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Personal Health Budgets

Personal health budgets give people with long term conditions and disabilities more choice and control over the health care and support they receive.

A personal health budget is an amount of money, provided by the NHS, to support your health and wellbeing needs. Personal health budgets are a way of helping you to be involved in discussions and decisions about your care.

Your care and support plan is central to this. It will help you to decide how your budget is spent and how it can be used to meet your health and wellbeing outcomes.

Your personal health budget can be spent on any service that is set out in your care plan. There are certain things that you cannot spend your personal health budget on. We can support you to identify equipment, items and services that you can purchase from your budget in order to meet your identified outcomes.

At HomeCareDirect, we offer a personal health budget service described by the NHS as the third party approach. We can hold the money for you in your own managed bank account and help you decide how to spend it.

We will then ensure that all the admin is taken care of on your behalf, so that you can concentrate on making the most out of your budget. All the services described on our website are designed to help make directing your own support via a personal health budget as easy as possible. Please have a read through and give us a call if you have any questions.

At the bottom of the page, we’ve included a couple of handy guides to personal health budgets from the NHS that will provide you with further information.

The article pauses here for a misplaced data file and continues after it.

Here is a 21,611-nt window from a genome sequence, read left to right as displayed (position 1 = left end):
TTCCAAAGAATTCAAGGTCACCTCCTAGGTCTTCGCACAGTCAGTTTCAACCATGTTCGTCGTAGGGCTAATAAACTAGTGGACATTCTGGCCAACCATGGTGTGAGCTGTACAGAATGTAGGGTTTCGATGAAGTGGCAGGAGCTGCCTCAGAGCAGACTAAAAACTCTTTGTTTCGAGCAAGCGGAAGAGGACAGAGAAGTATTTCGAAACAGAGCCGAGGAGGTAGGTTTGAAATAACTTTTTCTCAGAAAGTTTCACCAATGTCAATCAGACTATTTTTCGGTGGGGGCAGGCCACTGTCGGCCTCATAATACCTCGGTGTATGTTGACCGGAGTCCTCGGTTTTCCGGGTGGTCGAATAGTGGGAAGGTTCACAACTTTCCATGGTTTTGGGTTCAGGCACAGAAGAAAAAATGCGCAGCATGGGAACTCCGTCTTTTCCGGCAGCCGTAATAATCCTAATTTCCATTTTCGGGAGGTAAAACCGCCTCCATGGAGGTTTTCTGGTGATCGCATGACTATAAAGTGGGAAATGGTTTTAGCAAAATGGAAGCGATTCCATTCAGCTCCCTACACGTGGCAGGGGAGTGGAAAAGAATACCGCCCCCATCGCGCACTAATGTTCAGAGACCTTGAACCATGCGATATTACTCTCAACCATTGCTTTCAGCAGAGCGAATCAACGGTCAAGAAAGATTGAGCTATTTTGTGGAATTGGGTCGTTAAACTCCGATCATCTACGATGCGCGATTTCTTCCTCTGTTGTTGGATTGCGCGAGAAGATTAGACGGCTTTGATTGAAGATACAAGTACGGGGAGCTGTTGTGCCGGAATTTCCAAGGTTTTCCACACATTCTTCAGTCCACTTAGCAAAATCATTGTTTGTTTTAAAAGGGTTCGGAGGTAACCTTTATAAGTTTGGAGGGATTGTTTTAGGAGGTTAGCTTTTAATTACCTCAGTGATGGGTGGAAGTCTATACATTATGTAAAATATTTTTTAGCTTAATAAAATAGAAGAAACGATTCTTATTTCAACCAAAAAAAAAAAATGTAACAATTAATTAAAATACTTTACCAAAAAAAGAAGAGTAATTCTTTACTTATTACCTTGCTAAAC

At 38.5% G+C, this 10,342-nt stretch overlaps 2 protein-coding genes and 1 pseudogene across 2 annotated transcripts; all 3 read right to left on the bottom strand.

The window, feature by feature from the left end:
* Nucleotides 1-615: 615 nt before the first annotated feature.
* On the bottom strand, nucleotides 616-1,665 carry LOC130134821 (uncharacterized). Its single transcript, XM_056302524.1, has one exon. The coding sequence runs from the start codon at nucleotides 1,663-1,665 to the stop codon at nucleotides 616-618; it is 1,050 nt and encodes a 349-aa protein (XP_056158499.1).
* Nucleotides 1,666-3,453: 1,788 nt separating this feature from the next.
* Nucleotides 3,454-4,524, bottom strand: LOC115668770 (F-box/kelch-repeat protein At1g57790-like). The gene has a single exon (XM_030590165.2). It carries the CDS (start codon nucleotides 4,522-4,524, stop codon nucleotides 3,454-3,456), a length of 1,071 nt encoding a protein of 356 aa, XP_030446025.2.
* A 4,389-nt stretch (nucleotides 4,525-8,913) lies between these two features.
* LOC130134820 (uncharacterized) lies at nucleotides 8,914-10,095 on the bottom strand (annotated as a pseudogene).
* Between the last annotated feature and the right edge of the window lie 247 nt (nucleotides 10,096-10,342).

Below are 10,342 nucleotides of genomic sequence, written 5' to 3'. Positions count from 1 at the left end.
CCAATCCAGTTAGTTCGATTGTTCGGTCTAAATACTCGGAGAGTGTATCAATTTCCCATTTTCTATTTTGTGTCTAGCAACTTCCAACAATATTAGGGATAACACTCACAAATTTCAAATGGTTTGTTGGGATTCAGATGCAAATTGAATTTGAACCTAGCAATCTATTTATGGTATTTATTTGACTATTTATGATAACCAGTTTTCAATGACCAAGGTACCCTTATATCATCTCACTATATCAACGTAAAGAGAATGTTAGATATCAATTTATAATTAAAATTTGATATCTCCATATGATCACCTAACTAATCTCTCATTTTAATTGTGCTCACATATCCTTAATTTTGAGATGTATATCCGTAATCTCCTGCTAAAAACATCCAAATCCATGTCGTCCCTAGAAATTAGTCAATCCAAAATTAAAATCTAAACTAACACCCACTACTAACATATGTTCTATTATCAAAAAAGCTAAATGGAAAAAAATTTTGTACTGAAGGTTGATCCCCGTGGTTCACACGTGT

There’s also a wealth of information on personal health budgets at NHS England’s website – www.england.nhs.uk/healthbudgets

Understanding Personal Health Budgets – Download PDF (876 KB)

Personal Health Budgets Guide – Third party budgets: the families’ perspective – Download PDF (879 KB)

What is NHS Continuing Healthcare?

NHS continuing healthcare is the name given to a package of care that is arranged and funded solely by the NHS for individuals who are not in hospital who have complex ongoing healthcare needs.

Where is NHS Continuing Healthcare provided?

If you are eligible, you can receive NHS continuing healthcare:

  • In your own home:

The NHS will pay for healthcare, such as services from a community nurse or specialist therapist, and personal care, such as help with bathing, dressing and laundry

  • In a care home:

As well as healthcare and personal care, the NHS will pay for your care home fees, including board and accommodation

NHS continuing healthcare is free, unlike social and community care services provided by local authorities for which a charge may be made, depending on your income and savings.